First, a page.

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Trump tries to dismiss adviser he praised as an 'excellent guy'

The pattern is amazing: when someone in Donald Trump's orbit is embroiled in scandal, he pretend to barely know who they are.
Image: US President Trump leads listening session on human trafficking
President Donald J. Trump speaks during a listening session on domestic and international human trafficking in the Roosevelt Room of the White House in Washington, DC, USA, 23 February 2017. 

Donald Trump initially said very little following yesterday's criminal charges against former members of his campaign team, but this morning the president apparently figured out what he wanted to say. He started, for example, arguing that Paul Manafort's alleged misdeeds "took place long before he came to the campaign."

That's not true. In fact, the indictment specifically covers events through 2017.

Perhaps more important, though, was Trump turning his attention to his former foreign policy adviser, George Papadopoulos, who's already pleaded guilty to lying federal investigators.

"Few people knew the young, low level volunteer named George, who has already proven to be a liar."

This posture was predictable, of course, but there are two angles to Trump's new line that are worth keeping in mind.

First, it's far too late for the president to dismiss Papadopoulos as some meaningless, peripheral figure. Trump personally singled out Papadopoulos as an "excellent guy" when Trump listed him as one of only four people he'd brought onto the campaign to offer advice on foreign policy.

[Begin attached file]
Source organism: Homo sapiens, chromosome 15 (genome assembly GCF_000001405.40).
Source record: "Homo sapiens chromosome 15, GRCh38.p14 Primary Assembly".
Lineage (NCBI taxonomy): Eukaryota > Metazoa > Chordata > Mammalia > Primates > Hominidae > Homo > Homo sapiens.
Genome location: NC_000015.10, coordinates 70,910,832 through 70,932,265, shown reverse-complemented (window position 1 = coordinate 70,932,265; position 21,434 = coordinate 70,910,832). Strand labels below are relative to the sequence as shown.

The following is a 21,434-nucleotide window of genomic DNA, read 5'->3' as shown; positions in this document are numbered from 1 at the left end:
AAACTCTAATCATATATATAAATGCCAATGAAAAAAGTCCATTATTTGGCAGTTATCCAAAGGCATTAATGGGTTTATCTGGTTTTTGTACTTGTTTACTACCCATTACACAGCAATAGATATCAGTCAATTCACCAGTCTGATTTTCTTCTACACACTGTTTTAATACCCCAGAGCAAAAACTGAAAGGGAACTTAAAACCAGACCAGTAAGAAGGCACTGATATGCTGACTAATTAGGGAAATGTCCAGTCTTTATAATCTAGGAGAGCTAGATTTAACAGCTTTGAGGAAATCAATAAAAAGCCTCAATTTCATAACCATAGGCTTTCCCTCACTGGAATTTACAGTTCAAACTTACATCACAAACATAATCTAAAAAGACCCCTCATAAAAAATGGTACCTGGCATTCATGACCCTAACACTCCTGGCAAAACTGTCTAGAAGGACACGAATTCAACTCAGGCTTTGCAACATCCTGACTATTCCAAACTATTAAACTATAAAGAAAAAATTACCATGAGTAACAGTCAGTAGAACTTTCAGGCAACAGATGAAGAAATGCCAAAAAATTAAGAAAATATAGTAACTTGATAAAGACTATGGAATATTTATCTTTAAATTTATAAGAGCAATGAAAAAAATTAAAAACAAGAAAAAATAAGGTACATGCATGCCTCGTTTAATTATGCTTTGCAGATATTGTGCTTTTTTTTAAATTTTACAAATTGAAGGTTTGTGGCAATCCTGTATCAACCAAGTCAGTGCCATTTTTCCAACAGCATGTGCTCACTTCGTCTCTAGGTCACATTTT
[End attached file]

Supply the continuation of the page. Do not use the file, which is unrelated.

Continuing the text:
What's more, the court documents made available yesterday show Papadopoulos communicating with top members of Trump's campaign operation, including former campaign manager Corey Lewandowski, former campaign co-chair Sam Clovis, and former campaign chairman Paul Manafort. On MSNBC's "All In" last night, Carter Page, another Trump foreign policy adviser embroiled in the scandal, told Chris Hayes he and Papadopoulos may have even exchanged emails last year about Russia.

One former Trump confidant this morning dismissed Papadopoulos as an inconsequential "coffee boy." The evidence to the contrary is overwhelming.

Second, there's an amazing pattern in Trump World, which Rachel highlighted in an A block last week: when someone close to the president is embroiled in scandal, Trump and his team pretend that the person at the heart of the controversy played no meaningful role in the president's operation.

It happened with Michael Flynn, who was dismissed as a campaign "volunteer." It happened again with Paul Manafort. And then again with Carter Page. And then again with Cambridge Analytica, the data firm that worked with the Trump campaign during the election.

Congratulations, George Papadopoulos, today you've been added to the list.